1 Daylight Saving Time
The idea of fiddling with the clock has been around since antiquity, but it was not until World War I that governments around the globe officially adopted daylight saving time. Why? To conserve resources such as fuel and extend the workday for the war effort. The Germans and AustroHungarians did it first, in 1916, and the Allies followed shortly after. To clear up confusion about the concept, the Washington Times used a comic strip to explain the first “spring forward” in the United States in 1918.
Timepieces known as wristlets were sold during the 19th century. However, they failed to take off with men until World War I demonstrated their superiority to pocket watches in battle— particularly for military leaders who were coordinating precision attacks. By the war’s end, an entire generation of young men either had a wristwatch or wanted one for Christmas.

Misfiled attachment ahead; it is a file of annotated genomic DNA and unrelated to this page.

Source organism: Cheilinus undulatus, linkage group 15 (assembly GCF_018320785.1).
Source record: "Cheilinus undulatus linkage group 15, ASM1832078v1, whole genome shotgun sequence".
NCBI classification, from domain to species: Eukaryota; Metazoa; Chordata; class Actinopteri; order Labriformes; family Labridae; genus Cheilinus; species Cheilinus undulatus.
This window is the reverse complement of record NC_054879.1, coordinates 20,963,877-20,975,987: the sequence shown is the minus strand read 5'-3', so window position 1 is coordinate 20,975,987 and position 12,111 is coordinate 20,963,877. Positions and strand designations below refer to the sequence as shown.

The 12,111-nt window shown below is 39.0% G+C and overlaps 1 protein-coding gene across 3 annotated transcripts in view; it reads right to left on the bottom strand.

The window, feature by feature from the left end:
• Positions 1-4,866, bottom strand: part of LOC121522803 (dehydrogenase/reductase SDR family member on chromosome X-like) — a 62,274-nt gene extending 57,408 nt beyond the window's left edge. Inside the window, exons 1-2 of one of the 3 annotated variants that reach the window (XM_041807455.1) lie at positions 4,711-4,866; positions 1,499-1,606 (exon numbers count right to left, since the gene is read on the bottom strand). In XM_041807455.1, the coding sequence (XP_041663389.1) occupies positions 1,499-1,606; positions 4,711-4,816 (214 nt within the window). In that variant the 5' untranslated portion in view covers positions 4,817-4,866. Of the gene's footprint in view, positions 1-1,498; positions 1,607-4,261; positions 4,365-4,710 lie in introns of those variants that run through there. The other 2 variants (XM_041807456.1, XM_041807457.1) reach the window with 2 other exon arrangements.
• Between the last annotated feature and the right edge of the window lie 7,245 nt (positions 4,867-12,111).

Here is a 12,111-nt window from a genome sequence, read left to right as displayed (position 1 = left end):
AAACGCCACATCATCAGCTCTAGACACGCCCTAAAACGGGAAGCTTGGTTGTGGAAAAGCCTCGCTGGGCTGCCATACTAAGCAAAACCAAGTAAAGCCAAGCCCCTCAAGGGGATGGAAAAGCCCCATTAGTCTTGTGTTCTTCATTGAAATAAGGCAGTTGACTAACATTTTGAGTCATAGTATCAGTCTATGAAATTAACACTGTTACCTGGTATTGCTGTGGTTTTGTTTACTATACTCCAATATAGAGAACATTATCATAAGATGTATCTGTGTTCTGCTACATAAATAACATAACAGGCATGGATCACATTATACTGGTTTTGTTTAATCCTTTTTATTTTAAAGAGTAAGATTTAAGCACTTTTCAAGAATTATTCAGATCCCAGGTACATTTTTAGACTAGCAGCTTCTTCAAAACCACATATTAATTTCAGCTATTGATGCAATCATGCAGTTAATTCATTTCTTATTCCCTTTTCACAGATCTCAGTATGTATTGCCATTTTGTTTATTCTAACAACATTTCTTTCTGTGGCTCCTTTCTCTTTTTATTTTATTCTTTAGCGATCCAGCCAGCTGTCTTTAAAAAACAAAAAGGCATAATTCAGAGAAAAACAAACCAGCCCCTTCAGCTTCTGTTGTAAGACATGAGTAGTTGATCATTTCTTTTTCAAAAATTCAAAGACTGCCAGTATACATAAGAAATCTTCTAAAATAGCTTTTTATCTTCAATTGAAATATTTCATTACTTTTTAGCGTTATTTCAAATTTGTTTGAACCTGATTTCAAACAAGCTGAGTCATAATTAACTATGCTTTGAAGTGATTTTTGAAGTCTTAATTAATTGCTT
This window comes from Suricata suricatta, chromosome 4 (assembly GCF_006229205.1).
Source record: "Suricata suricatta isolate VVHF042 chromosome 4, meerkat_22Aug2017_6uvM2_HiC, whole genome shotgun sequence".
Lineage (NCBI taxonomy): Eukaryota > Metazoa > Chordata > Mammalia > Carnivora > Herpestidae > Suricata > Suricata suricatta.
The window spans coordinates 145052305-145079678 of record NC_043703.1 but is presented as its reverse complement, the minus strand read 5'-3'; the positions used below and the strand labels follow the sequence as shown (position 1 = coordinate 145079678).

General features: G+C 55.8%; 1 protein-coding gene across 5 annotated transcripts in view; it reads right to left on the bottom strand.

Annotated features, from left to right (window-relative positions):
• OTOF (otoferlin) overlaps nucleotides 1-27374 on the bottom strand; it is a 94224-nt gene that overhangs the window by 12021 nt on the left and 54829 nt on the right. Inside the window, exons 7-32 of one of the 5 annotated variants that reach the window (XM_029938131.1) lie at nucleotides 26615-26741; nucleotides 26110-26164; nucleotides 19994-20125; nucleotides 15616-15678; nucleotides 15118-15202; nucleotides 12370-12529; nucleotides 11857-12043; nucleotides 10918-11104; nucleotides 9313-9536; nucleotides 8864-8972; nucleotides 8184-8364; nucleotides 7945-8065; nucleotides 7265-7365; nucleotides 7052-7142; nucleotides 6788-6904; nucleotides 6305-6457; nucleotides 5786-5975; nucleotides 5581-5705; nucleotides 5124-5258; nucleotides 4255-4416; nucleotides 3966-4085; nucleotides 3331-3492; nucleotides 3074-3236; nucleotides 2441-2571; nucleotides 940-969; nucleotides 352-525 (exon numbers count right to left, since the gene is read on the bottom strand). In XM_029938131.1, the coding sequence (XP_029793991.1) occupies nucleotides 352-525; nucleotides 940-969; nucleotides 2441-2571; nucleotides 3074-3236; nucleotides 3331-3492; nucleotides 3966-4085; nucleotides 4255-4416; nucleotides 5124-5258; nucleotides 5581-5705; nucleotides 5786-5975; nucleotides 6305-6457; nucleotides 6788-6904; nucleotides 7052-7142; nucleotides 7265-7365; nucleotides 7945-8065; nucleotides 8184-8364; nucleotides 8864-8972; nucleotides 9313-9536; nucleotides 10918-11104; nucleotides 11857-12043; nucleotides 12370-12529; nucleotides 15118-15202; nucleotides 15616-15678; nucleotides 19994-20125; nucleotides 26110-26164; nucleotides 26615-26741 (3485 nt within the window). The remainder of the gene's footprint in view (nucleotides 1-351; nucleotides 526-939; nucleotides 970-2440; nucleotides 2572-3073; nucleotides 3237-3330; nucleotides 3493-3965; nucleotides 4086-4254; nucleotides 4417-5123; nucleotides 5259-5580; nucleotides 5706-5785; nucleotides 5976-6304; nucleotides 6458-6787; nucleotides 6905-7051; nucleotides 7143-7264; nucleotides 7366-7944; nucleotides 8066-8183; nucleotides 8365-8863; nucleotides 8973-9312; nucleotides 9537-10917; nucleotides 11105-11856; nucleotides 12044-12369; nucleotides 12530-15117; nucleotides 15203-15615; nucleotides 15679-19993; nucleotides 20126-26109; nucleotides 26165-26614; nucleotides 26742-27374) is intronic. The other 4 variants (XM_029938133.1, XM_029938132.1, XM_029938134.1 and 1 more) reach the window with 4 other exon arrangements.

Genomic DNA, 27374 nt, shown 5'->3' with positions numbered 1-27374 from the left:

3 Blood Banks
Blood transfusions date back to the 1600s, but doctors rarely performed them before World War I, when they were accomplished by transfusing blood directly from one person to another. Capt. Oswald Robertson, a U.S. Army Reserve doctor consulting with the British army, recognized the need to stockpile blood before casualties occurred. In 1917, he helped establish the first blood bank on the western front.